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N. Korea blasts Japan's plan to host WMD intercept drill

Kyodo

North Korea on Saturday blasted Japan’s plan to host in October a multinational maritime exercise on intercepting weapons of mass destruction, saying it runs counter to a bilateral agreement signed in 2002, official media reported.

“Japan’s behavior diametrically runs counter to the DPRK-Japan Pyongyang Declaration in which both sides committed themselves not to take any action against each other’s security,” the (North) Korean Central News Agency quoted a North Korean Foreign Ministry spokesman as saying. DPRK is the acronym of the Democratic People’s Republic of Korea, North Korea’s official name.

The “double-faced attitude of the Japanese authorities” in planning to conduct the exercise while promising to implement the declaration will “only heighten the vigilance among (military personnel) and the people of the DPRK,” the spokesman was quoted as saying.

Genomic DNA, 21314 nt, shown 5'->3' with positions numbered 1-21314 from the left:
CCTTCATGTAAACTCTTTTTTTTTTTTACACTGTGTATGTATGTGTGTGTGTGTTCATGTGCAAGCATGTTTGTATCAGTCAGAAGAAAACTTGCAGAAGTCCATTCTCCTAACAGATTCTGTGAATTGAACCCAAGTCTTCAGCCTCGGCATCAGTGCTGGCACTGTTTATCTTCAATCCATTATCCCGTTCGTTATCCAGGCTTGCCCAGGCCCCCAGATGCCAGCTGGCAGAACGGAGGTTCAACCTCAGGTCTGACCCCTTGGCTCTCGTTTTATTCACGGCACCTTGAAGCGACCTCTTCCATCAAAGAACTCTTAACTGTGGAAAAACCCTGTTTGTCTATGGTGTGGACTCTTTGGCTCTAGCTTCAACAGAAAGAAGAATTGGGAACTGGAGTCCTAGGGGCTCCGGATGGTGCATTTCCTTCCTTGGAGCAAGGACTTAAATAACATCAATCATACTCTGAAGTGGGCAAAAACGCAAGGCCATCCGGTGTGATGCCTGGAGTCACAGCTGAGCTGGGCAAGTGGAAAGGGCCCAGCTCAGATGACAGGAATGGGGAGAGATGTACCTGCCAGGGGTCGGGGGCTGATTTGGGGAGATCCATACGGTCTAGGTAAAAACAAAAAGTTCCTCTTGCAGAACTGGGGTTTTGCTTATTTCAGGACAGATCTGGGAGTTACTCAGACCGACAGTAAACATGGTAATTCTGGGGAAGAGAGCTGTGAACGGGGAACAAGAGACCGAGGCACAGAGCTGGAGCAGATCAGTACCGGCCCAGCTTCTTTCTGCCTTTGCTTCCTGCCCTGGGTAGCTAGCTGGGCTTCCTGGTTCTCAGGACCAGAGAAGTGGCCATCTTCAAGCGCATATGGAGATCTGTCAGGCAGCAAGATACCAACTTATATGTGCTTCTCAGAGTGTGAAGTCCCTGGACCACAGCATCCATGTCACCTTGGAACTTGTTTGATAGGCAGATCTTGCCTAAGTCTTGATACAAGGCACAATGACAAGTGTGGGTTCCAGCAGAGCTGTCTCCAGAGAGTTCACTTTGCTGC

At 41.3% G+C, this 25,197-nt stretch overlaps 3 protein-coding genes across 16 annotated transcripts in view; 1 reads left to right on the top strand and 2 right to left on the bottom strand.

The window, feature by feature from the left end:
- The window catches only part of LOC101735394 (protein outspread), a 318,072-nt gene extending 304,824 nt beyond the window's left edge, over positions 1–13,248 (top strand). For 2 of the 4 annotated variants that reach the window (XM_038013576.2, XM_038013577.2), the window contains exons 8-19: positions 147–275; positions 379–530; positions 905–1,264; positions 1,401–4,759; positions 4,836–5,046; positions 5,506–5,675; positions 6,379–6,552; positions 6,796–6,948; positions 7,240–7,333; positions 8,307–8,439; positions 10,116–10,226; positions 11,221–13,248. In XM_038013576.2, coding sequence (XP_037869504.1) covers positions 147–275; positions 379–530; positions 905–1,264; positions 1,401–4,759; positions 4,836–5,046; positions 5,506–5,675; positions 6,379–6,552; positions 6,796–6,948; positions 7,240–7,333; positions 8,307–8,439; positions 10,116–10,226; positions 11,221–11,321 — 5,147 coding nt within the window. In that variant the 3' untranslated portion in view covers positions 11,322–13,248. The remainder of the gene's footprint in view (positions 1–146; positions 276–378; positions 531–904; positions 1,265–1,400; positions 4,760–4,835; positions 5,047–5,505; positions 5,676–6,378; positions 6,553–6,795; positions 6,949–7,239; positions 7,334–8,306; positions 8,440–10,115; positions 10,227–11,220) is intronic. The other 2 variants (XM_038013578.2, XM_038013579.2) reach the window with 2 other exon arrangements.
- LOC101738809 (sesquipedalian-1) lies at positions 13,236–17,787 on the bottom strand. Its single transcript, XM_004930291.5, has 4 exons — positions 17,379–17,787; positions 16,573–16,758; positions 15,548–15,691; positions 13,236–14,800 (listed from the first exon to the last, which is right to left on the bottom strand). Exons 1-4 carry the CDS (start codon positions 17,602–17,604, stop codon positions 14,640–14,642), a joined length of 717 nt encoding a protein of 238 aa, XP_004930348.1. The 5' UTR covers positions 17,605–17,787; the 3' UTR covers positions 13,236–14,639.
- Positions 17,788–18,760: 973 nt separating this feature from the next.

The remarks are the first criticism against Japan through official commentary since Prime Minister Junichiro Koizumi visited Pyongyang in May for talks with North Korean leader Kim Jong Il.

They also come ahead of a working-level meeting between the two countries scheduled to be held in the near future. The meeting is expected to precede the resumption of formal bilateral talks to normalize diplomatic ties.

Under the Pyongyang Declaration signed in September 2002, the two countries are committed to working to establish diplomatic relations by resolving outstanding issues.

Japan is aiming to resolve the issue of North Korea’s abductions of Japanese citizens as well as its nuclear development and missile programs before forging diplomatic ties with Pyongyang.

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